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J Int AIDS Soc. 2020 Mar;23(3):e25461. doi: 10.1002/jia2.25461.

National trends in HIV pre-exposure prophylaxis awareness, willingness and use among United States men who have sex with men recruited online, 2013 through 2017.

Author information

1
Department of Epidemiology, Emory University, Atlanta, GA, USA.
2
Department of Health Behavior and Biological Sciences, University of Michigan, Ann Arbor, MI, USA.
3
Atlas Research, Washington, DC, USA.

Abstract

INTRODUCTION:

Pre-exposure prophylaxis (PrEP) is a key HIV prevention technology, and is a pillar of a comprehensive HIV prevention approach for men who have sex with men (MSM). Because there have been no national data to characterize trends in the PrEP continuum in the United States, overall and for key demographic groups of MSM, we aimed to describe the extent to which PrEP awareness, willingness and use changed over time, overall and for specific groups of MSM critical for HIV prevention (e.g. Black and Hispanic MSM, younger MSM, MSM in rural areas and MSM without health coverage).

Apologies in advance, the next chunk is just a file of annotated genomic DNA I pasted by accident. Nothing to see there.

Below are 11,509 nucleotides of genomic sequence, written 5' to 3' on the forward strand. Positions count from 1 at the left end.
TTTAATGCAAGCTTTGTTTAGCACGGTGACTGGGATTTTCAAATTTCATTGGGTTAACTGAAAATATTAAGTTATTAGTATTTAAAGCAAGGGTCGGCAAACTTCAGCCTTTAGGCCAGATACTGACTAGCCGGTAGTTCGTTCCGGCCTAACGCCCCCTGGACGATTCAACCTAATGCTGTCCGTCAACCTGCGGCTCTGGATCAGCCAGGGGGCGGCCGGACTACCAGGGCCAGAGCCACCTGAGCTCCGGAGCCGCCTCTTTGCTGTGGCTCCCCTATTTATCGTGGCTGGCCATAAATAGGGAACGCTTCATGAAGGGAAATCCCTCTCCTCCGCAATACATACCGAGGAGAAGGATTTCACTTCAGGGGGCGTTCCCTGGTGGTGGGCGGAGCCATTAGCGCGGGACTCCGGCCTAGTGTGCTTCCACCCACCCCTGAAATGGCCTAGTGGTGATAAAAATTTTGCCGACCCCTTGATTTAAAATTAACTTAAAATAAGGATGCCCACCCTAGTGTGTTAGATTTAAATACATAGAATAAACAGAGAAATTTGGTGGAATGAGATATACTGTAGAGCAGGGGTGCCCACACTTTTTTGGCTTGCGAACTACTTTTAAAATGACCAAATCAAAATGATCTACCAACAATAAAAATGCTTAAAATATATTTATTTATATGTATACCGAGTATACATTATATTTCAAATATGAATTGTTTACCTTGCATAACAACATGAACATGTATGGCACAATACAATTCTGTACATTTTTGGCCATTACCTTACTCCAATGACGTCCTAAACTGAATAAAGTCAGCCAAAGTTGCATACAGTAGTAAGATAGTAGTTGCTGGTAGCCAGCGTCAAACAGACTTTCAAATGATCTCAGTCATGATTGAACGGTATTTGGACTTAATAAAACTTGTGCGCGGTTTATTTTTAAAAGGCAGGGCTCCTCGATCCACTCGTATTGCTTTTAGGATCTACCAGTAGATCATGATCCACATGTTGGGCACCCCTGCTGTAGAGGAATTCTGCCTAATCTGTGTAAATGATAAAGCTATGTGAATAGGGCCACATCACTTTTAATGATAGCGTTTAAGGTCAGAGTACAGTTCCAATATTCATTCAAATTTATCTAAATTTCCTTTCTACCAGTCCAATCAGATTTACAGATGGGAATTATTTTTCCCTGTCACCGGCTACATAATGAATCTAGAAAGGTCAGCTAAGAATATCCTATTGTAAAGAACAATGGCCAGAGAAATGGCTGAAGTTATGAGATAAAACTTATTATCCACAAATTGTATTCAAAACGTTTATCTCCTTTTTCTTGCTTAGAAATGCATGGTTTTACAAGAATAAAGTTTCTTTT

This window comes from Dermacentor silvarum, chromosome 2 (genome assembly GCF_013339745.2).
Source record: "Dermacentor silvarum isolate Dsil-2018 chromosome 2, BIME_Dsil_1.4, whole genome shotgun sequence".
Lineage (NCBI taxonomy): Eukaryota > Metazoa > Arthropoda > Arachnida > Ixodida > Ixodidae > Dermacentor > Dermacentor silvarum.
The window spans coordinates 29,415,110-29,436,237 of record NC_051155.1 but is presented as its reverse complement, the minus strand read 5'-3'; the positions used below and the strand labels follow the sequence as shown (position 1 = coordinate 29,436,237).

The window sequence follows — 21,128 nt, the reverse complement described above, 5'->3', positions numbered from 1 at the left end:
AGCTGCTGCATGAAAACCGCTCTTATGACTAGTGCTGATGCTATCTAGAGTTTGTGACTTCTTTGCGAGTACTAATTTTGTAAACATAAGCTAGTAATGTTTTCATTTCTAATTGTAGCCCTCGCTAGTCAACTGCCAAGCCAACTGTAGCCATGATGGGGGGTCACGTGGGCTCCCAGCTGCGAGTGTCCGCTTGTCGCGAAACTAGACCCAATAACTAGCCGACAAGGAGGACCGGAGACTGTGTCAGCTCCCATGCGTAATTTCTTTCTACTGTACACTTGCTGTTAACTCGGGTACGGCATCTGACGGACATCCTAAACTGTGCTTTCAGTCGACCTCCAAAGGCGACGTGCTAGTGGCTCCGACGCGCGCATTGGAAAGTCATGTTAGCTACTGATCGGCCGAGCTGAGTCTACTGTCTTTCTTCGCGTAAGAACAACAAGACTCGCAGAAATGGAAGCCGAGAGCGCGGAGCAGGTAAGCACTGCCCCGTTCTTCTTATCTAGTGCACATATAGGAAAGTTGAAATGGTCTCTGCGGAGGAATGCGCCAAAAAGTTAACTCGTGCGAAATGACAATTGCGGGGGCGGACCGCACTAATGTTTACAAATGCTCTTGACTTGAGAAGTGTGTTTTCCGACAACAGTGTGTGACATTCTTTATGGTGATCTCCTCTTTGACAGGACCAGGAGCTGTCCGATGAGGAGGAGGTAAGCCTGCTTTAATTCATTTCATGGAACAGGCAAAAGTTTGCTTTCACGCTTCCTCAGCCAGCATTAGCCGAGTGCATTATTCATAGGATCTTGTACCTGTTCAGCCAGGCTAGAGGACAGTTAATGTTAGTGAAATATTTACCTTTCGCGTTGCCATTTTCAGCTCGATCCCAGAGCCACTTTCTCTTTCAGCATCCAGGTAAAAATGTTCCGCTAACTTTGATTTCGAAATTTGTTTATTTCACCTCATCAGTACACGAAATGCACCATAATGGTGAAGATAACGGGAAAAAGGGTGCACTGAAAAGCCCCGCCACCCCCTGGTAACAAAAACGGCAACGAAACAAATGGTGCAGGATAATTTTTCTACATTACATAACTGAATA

METHODS:

The American Men's Internet Survey (AMIS) is an annual survey of US MSM conducted in the United States among MSM aged ≥15 years since 2013. We analysed data on trends in elements of the PrEP continuum (awareness, willingness and use of PrEP) in a sample of 37,476 HIV-negative/unknown status MSM from December 2013 through November 2017. We evaluated trends in continuum steps overall and among demographic subgroups using Poisson models with Generalized Estimating Equations. For 2017 data, we used logistic regression to compare the prevalence of PrEP use among demographic groups.

RESULTS:

Overall, 51.4% (n = 19,244) of AMIS respondents were PrEP-eligible across study years. Between 2013 and 2017, PrEP awareness increased from 47.4% to 80.6% willingness to use PrEP increased from 43.9% to 59.5% and PrEP use in the past 12 months increased from 1.7% to 19.9%. In 2017, use of PrEP was lower for men who were younger, lived outside of urban areas, and lacked health insurance; PrEP use was not different among Black, Hispanic and white MSM.

CONCLUSIONS:

Our data show progress in use of PrEP among US MSM, but also reveal mismatches between PrEP use and epidemic need. We call for additional support of PrEP initiation, especially among young, non-urban and uninsured MSM. Black and Hispanic MSM report levels of PrEP use no different from white MSM, but given higher HIV incidence for Black and Hispanic MSM, parity in use is not sufficient for epidemic control or health equity.

KEYWORDS:

PrEP; PrEP willingness; behavioural surveillance; biomedical prevention; health disparities; men who have sex with men; online surveys; trend analysis

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